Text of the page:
When the action is happening, and you’re in a match, Soulcalibur VI is pretty damn great. No matter who you pick or your skill level, every match has a great flow to it. It’s especially worth noting how fast paced the flow of every match and how there’s just so many mechanics to draw upon to make every battle feel dynamic and ever changing. It’s also inviting to newcomers, but without sacrificing any of the technical complexity that the previous games have had. Every game has introduced new mechanics of some sort, but Soulcalibur VI effectively cherry picks the best from each to create a “greatest hits” battle system.The only new inclusion solely for VI is the Reversal Edge system, though I’m personally not entirely keen on it. Initiated with a single button press, it’s a mechanic that behaves similarly to the Clash system in Injustice albeit less cinematic. Once you’re in a Reversal Edge situation, both players must input an attack and the game decides (like rock-paper-scissors) who the winner of the clash is. It’s a system that I’m sure newcomers will adore, but I just found it interrupted the flow of the battle too much for my liking and for too little a reward.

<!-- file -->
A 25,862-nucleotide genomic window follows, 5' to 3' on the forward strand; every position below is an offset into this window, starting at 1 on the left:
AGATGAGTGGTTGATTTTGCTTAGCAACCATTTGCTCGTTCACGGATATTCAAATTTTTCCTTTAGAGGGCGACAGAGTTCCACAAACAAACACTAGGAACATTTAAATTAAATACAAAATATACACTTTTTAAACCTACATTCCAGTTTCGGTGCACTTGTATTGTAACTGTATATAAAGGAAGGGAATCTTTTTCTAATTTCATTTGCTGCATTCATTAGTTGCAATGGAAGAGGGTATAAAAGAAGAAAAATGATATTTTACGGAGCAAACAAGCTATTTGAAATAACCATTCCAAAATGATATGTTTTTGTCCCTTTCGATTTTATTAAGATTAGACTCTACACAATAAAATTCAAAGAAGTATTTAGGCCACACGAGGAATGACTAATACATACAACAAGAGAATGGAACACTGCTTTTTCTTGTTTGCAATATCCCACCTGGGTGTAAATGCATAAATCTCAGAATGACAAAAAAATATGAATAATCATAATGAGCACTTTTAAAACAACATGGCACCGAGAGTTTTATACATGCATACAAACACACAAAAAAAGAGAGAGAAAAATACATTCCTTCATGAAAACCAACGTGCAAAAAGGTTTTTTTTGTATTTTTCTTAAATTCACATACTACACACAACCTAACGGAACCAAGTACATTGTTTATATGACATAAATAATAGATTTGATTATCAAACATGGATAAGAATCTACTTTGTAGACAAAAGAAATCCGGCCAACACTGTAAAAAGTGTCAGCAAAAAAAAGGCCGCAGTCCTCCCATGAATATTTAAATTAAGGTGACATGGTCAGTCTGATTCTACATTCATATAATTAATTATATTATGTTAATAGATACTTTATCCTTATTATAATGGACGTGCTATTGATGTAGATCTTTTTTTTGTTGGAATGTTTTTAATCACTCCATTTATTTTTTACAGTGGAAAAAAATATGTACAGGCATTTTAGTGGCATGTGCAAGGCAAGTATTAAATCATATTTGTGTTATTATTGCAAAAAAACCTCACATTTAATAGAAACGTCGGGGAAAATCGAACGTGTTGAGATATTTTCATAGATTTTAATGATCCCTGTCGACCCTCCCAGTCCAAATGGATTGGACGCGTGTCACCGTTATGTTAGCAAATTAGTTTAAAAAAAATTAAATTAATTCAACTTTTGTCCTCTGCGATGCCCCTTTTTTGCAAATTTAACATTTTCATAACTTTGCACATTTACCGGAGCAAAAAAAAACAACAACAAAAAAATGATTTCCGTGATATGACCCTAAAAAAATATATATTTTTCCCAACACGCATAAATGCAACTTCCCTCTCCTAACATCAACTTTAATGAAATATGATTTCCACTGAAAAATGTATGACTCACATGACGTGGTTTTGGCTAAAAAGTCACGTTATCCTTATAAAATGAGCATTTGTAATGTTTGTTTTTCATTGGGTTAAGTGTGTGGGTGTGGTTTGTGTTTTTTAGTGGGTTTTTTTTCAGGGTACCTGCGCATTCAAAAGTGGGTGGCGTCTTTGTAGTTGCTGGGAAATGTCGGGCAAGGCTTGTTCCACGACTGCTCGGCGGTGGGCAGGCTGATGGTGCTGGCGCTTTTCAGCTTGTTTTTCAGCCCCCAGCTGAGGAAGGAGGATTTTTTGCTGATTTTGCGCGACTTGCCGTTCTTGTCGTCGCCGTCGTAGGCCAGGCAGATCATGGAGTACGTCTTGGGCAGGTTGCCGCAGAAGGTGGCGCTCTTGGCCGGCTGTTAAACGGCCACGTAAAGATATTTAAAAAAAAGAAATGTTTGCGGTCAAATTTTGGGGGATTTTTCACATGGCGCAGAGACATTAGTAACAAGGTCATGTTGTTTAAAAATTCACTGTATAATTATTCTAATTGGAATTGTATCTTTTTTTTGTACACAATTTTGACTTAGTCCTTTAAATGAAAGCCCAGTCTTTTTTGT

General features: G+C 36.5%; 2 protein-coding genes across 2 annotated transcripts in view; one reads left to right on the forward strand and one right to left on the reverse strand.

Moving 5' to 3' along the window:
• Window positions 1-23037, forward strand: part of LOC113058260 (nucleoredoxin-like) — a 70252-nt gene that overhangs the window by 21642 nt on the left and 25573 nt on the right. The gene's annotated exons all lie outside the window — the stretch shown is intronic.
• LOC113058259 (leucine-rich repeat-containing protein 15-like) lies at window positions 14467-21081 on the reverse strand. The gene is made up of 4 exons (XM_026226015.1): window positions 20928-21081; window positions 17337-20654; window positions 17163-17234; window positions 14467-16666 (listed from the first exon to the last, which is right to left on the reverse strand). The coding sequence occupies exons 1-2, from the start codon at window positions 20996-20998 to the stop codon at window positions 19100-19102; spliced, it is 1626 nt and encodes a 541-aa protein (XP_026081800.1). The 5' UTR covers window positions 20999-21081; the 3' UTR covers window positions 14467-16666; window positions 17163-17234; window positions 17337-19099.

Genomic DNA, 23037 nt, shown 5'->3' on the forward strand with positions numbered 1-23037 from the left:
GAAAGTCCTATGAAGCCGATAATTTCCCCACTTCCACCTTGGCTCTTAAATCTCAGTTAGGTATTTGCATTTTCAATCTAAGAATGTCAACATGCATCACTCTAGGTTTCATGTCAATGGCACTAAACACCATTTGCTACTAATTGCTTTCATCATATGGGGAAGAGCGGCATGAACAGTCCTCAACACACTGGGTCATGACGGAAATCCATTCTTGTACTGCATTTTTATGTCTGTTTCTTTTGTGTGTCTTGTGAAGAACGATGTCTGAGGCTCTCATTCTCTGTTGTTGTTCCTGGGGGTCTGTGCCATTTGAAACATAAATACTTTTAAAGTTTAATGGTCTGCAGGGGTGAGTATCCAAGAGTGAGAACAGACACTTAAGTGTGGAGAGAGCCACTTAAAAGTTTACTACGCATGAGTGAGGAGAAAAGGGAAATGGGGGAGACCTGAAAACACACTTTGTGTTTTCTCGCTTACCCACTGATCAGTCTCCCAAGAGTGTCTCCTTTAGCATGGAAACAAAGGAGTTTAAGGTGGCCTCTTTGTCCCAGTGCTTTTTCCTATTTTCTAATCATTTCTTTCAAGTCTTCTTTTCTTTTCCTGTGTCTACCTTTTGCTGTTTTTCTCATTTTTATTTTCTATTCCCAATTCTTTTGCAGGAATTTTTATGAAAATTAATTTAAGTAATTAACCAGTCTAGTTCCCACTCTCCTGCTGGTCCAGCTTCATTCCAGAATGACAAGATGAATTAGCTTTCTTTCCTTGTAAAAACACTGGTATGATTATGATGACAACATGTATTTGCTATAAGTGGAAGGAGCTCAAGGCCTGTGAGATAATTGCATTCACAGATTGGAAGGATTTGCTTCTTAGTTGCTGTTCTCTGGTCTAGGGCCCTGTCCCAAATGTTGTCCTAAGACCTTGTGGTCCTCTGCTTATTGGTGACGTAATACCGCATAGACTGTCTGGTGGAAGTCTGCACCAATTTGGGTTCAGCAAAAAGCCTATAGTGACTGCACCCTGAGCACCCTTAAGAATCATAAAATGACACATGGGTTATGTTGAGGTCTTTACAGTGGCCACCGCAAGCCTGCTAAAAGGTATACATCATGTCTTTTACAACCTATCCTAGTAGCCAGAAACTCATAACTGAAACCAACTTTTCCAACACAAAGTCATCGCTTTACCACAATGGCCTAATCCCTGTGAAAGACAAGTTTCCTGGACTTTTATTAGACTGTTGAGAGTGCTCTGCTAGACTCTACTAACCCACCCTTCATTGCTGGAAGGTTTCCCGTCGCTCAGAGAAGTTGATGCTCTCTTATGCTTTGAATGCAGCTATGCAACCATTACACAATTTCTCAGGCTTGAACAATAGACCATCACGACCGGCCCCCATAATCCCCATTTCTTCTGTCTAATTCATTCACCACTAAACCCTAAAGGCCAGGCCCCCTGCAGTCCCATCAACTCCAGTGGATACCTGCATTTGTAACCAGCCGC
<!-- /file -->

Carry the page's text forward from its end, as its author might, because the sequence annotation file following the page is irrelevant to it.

A fighting game is only as strong as its roster and thankfully Soulcalibur VI delivers on that front. There’s a few obvious favourites missing, admittedly, but the selection on offer here is diverse. Thankfully, there’s barely any clones so every character feels unique. Further diversifying the roster is the addition of character specific skills, which are little quirks or traits that just make each character feel more individually unique. Finally, as you’d expect, Geralt appears as a guest character and has a huge breadth of moves and abilities that faithfully draw from his appearance in The Witcher series.Create-A-Soul is back too and is already wreaking havoc on the internet, though it’s just a testament to how robust this character creator is. People have already created the likes of Magikarp, Ronald McDonald and an unusually well-endowed lizard using Create-A-Soul and I imagine as more parts get added to the mode that it’ll only get crazier. It’s worth mentioning here, however, that there’s less pieces of equipment on offer to create a character than what appeared in Soulcalibur V, presumably so more parts can be sold as DLC down the track, which is a bit disappointing.